The rapidly expanding use of smartphone-app-enabled ride sharing, or transportation network company (TNC), services such as Uber and Lyft raised public policy issues affecting insurers offering private passenger auto insurance products, ride-sharing drivers, passengers, and the public.
Significant issues include a potential gap in coverage between the commercial auto coverage provided by TNCs and the personal auto coverage purchased by a driver, a lack of knowledge on the part of drivers regarding their insurance coverage, and duties to share information following an accident. The insurance industry position has been that the driver is engaged in commercial activity as soon as he/she has logged on to the app or has made himself/herself available to be matched up with a passenger. TNCs initially held that commercial activity does not begin until the passenger enters the vehicle or has been matched with a rider.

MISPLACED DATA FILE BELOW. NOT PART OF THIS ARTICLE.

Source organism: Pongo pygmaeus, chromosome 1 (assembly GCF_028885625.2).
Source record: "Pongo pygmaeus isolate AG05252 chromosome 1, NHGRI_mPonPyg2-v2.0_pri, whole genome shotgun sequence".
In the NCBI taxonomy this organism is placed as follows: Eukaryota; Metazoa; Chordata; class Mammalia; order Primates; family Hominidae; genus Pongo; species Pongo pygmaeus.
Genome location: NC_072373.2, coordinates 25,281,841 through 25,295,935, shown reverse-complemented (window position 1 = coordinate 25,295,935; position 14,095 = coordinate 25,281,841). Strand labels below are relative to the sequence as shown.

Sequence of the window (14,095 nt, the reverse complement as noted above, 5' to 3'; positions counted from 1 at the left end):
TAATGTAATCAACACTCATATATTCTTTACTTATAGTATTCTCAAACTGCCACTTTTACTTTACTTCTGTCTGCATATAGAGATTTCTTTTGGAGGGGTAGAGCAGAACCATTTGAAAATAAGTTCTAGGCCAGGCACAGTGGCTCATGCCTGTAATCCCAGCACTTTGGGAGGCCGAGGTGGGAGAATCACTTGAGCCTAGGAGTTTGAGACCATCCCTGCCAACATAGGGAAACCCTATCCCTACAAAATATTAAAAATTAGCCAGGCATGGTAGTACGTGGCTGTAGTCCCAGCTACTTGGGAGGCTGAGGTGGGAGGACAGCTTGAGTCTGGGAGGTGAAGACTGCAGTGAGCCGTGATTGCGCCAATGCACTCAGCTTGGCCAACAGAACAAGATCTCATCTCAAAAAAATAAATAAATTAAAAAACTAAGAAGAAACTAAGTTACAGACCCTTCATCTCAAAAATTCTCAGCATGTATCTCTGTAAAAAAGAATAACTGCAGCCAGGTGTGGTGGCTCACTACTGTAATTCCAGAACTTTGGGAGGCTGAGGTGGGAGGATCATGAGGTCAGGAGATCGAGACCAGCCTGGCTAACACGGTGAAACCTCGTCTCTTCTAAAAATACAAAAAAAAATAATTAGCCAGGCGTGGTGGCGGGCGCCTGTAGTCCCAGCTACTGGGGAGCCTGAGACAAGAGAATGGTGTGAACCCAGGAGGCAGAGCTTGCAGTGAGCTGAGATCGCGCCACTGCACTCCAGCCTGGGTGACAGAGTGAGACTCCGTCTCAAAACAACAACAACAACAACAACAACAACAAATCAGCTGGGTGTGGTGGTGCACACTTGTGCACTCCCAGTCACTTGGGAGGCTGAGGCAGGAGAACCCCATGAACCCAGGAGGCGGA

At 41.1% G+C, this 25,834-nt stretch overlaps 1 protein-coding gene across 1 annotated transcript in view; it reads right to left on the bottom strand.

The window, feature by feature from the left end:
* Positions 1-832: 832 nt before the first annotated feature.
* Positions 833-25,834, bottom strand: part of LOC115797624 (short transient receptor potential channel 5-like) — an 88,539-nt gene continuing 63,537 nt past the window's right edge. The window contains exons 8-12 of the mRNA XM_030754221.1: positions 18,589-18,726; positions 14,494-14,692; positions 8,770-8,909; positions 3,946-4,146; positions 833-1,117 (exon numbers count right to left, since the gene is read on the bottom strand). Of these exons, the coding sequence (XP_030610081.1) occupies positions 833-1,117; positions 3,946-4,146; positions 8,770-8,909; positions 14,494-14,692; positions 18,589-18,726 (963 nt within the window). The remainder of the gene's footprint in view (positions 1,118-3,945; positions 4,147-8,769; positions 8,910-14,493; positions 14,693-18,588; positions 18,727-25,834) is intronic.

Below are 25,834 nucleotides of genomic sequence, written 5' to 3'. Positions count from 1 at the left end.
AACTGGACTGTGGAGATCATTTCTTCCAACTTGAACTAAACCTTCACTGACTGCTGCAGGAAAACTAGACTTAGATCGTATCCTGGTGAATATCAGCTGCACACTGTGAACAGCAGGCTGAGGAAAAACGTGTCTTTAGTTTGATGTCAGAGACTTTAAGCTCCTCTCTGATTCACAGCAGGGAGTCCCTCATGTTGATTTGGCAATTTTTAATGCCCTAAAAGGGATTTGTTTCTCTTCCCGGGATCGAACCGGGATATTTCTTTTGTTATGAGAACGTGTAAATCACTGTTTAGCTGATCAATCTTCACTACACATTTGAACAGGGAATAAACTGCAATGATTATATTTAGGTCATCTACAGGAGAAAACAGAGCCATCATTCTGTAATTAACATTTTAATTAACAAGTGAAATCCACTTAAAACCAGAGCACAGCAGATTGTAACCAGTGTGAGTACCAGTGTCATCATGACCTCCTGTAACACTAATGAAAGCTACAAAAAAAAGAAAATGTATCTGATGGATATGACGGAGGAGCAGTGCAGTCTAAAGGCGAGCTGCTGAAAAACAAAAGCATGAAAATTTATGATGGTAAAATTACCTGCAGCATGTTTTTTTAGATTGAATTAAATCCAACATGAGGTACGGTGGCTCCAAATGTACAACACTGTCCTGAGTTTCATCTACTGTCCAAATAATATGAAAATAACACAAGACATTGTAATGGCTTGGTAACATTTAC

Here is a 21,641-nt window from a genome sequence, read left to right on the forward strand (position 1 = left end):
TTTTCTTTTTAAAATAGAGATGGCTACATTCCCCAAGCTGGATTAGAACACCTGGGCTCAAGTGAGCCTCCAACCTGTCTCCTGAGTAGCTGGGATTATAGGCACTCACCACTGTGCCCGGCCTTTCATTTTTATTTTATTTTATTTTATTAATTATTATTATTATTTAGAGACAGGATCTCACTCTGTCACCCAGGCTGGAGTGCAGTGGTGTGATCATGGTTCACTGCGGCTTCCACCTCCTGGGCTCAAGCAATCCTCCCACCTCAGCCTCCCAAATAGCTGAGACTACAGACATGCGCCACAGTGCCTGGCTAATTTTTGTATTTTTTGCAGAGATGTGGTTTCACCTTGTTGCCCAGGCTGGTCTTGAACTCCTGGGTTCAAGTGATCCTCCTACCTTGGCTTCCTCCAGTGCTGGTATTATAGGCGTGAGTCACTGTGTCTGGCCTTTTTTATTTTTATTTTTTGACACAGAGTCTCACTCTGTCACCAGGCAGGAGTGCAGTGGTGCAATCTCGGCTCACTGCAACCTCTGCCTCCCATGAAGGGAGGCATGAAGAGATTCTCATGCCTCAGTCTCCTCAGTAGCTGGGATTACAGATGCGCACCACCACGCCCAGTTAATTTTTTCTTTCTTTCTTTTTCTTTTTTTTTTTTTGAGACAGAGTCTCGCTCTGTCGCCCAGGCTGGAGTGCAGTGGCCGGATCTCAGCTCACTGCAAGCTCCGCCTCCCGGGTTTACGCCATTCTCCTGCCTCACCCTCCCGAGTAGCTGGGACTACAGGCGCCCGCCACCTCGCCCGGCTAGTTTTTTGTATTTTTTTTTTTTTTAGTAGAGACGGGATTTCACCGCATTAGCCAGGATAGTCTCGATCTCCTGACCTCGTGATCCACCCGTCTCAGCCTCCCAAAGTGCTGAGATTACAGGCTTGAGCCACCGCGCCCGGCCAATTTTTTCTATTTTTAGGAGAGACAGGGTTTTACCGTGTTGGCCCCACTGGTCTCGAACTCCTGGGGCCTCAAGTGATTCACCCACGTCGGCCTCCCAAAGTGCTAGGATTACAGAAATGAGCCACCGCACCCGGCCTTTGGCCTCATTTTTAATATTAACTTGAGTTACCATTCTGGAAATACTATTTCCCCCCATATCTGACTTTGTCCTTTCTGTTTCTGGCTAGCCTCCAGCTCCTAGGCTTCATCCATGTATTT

In NAMIC’s view, any ride-sharing public policy measures should recognize the distinction between commercial and personal insurance exposure risk. As such, public policy measures should recognize that a driver is engaged in commercial activity as soon as he/she has logged in to the TNC system or is available to be matched with a passenger.
Measures should also recognize that insurers innovate and compete by developing new products for the market and should therefore not prevent insurers from developing products specifically aimed at developing technologies and related activities. On the other hand, any new coverages that may be developed should not be mandated but rather should be provided only on a voluntary basis with underwriting and rating freedom.
NAMIC believes that measures to promote awareness of coverage gaps among potential drivers and passengers are appropriate, and supports of the NCOIL TNC Model Act, a compromise agreement between the TNC industry and the insurance industry.